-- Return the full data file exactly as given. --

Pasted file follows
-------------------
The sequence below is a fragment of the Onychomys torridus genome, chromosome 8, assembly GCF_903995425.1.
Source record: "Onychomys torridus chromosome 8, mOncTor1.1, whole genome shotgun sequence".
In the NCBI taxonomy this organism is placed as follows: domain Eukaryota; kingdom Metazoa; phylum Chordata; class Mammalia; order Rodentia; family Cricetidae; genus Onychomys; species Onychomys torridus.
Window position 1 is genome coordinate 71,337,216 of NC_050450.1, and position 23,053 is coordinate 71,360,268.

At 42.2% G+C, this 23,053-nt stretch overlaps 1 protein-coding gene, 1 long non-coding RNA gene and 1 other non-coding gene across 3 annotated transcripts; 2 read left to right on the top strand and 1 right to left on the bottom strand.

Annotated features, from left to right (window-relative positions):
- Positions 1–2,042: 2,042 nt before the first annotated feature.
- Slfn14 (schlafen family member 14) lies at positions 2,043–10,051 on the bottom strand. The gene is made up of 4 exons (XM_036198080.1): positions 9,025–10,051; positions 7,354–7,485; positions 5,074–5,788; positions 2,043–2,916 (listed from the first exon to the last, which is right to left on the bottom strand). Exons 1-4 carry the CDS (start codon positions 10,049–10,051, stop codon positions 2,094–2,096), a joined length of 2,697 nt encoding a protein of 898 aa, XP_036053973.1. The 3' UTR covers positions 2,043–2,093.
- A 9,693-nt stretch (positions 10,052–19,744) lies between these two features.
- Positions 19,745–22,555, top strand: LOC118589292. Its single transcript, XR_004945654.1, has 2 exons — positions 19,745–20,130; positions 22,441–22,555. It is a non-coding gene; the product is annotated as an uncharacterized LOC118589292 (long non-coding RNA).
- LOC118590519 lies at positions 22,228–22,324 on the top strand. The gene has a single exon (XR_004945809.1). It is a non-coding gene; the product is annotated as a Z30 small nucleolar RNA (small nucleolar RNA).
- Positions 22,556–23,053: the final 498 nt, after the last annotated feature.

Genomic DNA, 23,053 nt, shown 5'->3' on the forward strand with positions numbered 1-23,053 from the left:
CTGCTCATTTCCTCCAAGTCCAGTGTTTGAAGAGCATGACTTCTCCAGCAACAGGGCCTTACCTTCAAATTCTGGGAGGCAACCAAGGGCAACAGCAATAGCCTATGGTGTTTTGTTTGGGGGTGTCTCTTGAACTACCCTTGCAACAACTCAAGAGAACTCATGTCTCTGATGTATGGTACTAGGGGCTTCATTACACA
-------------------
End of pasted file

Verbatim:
The sequence below is a fragment of the Onychomys torridus genome, chromosome 8, assembly GCF_903995425.1.
Source record: "Onychomys torridus chromosome 8, mOncTor1.1, whole genome shotgun sequence".
In the NCBI taxonomy this organism is placed as follows: domain Eukaryota; kingdom Metazoa; phylum Chordata; class Mammalia; order Rodentia; family Cricetidae; genus Onychomys; species Onychomys torridus.
Window position 1 is genome coordinate 71,337,216 of NC_050450.1, and position 23,053 is coordinate 71,360,268.

At 42.2% G+C, this 23,053-nt stretch overlaps 1 protein-coding gene, 1 long non-coding RNA gene and 1 other non-coding gene across 3 annotated transcripts; 2 read left to right on the top strand and 1 right to left on the bottom strand.

Annotated features, from left to right (window-relative positions):
- Positions 1–2,042: 2,042 nt before the first annotated feature.
- Slfn14 (schlafen family member 14) lies at positions 2,043–10,051 on the bottom strand. The gene is made up of 4 exons (XM_036198080.1): positions 9,025–10,051; positions 7,354–7,485; positions 5,074–5,788; positions 2,043–2,916 (listed from the first exon to the last, which is right to left on the bottom strand). Exons 1-4 carry the CDS (start codon positions 10,049–10,051, stop codon positions 2,094–2,096), a joined length of 2,697 nt encoding a protein of 898 aa, XP_036053973.1. The 3' UTR covers positions 2,043–2,093.
- A 9,693-nt stretch (positions 10,052–19,744) lies between these two features.
- Positions 19,745–22,555, top strand: LOC118589292. Its single transcript, XR_004945654.1, has 2 exons — positions 19,745–20,130; positions 22,441–22,555. It is a non-coding gene; the product is annotated as an uncharacterized LOC118589292 (long non-coding RNA).
- LOC118590519 lies at positions 22,228–22,324 on the top strand. The gene has a single exon (XR_004945809.1). It is a non-coding gene; the product is annotated as a Z30 small nucleolar RNA (small nucleolar RNA).
- Positions 22,556–23,053: the final 498 nt, after the last annotated feature.

Genomic DNA, 23,053 nt, shown 5'->3' on the forward strand with positions numbered 1-23,053 from the left:
CTGCTCATTTCCTCCAAGTCCAGTGTTTGAAGAGCATGACTTCTCCAGCAACAGGGCCTTACCTTCAAATTCTGGGAGGCAACCAAGGGCAACAGCAATAGCCTATGGTGTTTTGTTTGGGGGTGTCTCTTGAACTACCCTTGCAACAACTCAAGAGAACTCATGTCTCTGATGTATGGTACTAGGGGCTTCATTACACA